Students to form own dorm communities

For the first time students can create their own Living Learning Communities.

Casey Skalbeck, Mark Kruze, and Danie Feld relax in the lounge of their Arts Living Learning Community floor in Middlebrook Hall with other students who share similar majors and interests.

Casey Skalbeck, Mark Kruze, and Danie Feld relax in the lounge of their Arts Living Learning Community floor in Middlebrook Hall with other students who share similar majors and interests.

Jill Jensen

When it comes to residence halls, University of Minnesota students Linnea Johnson and Alexander Cook prefer high academic standards over square footage or location.

ItâÄôs easier to relate to people who, like him, are also frustrated to have a 3.7 GPA, said Cook, who lives in one of the UniversityâÄôs Living Learning Communities.

While these students live in the honors community, starting in fall, eligible returning students will be able to create their own themes for their own LLCs.

Four residence halls commonly hosting upperclassmen âÄìâÄì University Village and Yudof, Centennial and Pioneer Halls âÄìâÄì will each accommodate adjacent rooms of between eight and 20 students who have applied to live together in a Theme Living Learning Community. There is no extra charge, and Community Advisors will be assigned to each theme community. Eligible students must currently live in on-campus housing and intend to return for fall semester.

Johnson and Cook co-habitate with students studying in the same classes and on the same difficulty level, like honors physics.

Assistant Director of Residential Life Susan Stubblefield said the idea was developed to provide returning students who have connected, based either on personal interest or academic focus, the opportunity to live together another year in a larger group.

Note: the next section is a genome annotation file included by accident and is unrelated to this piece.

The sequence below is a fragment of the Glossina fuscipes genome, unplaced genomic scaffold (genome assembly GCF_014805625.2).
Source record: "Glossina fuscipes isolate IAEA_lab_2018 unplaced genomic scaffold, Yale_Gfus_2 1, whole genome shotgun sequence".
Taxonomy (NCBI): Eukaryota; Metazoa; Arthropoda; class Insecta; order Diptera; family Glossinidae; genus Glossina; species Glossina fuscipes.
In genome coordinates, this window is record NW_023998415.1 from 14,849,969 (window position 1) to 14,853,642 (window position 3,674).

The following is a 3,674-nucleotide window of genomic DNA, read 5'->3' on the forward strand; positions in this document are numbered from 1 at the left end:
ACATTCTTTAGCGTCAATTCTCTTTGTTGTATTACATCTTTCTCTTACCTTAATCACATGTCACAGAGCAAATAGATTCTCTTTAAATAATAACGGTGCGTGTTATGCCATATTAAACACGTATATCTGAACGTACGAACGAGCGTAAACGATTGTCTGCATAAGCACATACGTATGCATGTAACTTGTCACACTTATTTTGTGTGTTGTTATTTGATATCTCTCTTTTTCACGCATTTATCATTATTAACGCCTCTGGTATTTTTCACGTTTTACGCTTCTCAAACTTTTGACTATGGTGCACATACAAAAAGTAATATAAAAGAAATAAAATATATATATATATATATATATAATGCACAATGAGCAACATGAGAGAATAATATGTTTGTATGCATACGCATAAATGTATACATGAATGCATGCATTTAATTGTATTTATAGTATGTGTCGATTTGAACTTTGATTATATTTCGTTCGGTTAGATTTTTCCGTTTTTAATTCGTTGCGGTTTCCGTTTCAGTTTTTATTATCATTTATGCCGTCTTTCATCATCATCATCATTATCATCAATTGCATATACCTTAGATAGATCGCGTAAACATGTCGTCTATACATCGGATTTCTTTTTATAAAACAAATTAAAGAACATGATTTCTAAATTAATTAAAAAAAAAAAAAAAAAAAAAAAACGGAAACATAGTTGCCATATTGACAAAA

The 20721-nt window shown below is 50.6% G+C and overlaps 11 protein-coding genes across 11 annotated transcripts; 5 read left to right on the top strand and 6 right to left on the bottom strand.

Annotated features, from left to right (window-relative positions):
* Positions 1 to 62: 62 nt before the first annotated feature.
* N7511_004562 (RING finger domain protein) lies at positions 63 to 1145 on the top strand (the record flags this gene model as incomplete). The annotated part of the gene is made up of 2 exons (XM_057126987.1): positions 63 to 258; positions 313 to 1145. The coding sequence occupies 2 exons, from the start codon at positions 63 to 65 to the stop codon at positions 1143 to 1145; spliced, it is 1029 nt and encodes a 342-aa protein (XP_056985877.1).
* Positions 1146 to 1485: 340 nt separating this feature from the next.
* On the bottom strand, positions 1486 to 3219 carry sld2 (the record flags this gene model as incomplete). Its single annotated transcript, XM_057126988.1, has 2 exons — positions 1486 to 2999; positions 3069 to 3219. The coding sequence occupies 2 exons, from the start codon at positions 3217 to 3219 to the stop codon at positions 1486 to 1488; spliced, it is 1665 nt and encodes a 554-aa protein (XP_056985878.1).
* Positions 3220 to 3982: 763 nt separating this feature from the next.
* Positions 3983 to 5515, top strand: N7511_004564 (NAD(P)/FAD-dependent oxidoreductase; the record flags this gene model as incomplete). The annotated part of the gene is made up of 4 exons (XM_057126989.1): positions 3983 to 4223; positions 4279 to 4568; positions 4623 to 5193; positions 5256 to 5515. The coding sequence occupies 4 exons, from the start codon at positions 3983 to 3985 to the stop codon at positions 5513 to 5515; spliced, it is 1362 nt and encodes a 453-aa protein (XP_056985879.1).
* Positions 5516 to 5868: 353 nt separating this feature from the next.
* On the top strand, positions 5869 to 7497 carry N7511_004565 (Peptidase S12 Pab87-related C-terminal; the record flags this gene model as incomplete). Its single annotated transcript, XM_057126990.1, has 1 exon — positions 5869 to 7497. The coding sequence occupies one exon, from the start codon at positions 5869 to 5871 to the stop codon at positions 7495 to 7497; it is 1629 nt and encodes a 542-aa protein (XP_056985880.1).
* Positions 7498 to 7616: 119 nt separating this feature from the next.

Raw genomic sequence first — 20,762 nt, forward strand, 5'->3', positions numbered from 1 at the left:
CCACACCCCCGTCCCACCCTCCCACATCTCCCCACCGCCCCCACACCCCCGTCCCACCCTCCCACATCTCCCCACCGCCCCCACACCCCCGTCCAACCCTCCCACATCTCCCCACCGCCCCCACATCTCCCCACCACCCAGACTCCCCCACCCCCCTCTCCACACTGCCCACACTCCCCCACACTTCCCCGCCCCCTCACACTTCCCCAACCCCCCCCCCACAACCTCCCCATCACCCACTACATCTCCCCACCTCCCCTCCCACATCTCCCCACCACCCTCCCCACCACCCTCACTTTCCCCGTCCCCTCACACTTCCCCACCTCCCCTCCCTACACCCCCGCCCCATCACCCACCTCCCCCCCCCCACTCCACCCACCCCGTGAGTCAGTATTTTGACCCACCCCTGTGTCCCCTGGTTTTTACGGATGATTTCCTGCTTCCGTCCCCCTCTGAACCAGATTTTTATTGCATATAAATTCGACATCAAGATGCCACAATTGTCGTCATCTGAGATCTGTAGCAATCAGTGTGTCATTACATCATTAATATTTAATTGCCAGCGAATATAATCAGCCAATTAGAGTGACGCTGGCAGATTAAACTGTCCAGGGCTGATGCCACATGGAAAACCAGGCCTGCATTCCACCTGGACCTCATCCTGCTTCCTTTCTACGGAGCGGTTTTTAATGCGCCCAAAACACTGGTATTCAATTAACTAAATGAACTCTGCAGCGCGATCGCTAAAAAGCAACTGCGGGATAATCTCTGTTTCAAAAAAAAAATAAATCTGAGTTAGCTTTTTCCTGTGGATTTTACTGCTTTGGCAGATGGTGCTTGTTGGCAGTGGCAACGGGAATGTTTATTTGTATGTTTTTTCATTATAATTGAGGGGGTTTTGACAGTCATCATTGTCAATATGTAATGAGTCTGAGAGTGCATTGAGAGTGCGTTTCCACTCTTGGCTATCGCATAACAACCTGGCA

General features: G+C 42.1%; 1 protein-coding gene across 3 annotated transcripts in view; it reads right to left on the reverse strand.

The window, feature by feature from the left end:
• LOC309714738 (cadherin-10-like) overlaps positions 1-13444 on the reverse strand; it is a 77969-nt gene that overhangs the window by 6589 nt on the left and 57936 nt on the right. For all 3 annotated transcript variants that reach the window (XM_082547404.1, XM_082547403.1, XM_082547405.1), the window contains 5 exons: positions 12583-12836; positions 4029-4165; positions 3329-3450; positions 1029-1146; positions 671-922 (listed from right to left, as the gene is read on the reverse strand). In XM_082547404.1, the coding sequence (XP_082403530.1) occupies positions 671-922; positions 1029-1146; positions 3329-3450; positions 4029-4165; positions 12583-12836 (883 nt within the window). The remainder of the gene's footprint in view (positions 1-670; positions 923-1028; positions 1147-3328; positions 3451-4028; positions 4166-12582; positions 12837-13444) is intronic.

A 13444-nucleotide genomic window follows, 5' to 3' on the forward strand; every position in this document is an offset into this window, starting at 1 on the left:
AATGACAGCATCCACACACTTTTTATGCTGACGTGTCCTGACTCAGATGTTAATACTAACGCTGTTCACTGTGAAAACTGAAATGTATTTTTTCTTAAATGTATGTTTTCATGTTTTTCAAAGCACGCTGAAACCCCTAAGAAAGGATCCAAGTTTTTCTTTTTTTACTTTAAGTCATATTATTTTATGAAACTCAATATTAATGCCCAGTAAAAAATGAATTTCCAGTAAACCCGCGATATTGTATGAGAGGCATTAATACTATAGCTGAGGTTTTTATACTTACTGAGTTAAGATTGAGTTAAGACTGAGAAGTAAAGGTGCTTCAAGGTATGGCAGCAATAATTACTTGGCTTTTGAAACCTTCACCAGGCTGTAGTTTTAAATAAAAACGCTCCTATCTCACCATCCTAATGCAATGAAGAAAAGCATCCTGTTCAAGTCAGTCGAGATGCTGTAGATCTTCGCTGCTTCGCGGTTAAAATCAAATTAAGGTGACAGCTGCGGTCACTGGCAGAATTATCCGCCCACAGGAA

In the past, Housing and Residential Life has only allowed students the opportunity to choose their roommate.

Stubblefield said Theme Living Learning Communities will differ from the Second Year Experience, a community for returning students already supported by Housing and Residential Life. Whereas the Second Year Experience brings unacquainted students together for a “unique bonding experience,” the themed communities are for students who already know each other.

“The common bond is already there,” Subblefield said.

All Big Ten schools have some variation of a living learning program, although the University is the first to adopt themes chosen by students.

Indiana University boasts a similar program allowing students to live in thematic communities in conjunction with their major or shared interests, said Denise Gowin, associate director of academic initiatives and services for residence programs at IU.

The themes, which range from outdoor adventure and religion to history, ethics and philosophy, are designated by the residential hall system with student input and do not have class requirements. Allowing students to produce their own themes, however, has not been discussed.

“ItâÄôs not on our radar at this point,” Gowin said.

Of the more than 20 LLCs on campus at the University, roughly 90 percent are sponsored by an academic department, although some, like the Students Crossing Boarders Community, are sponsored by the Housing and Residential Life Department.

Approximately 1,100 of 4,600 first-year students who chose to live on campus applied to live in a Living Learning Community for the 2010-11 school year, said Associate Department Director of Housing and Residential Life Mannix Clark.

Clark said LLCs are designed to increase student retention and GPA. The communities will encourage students to live on campus in close proximity to others with similar interests, he said.

Students housed in LLCs in Middlebrook Hall appreciate the semi-private bathrooms and reputation that precedes it, but first-year Danie Feld said she chose to live in the West Bank Arts House because she wanted to be with students who have similar interests in art, music and theater.

Students in their community attended the Minnesota Orchestra concert together, said first-year student and West Bank Arts House resident Casey Skalbeck.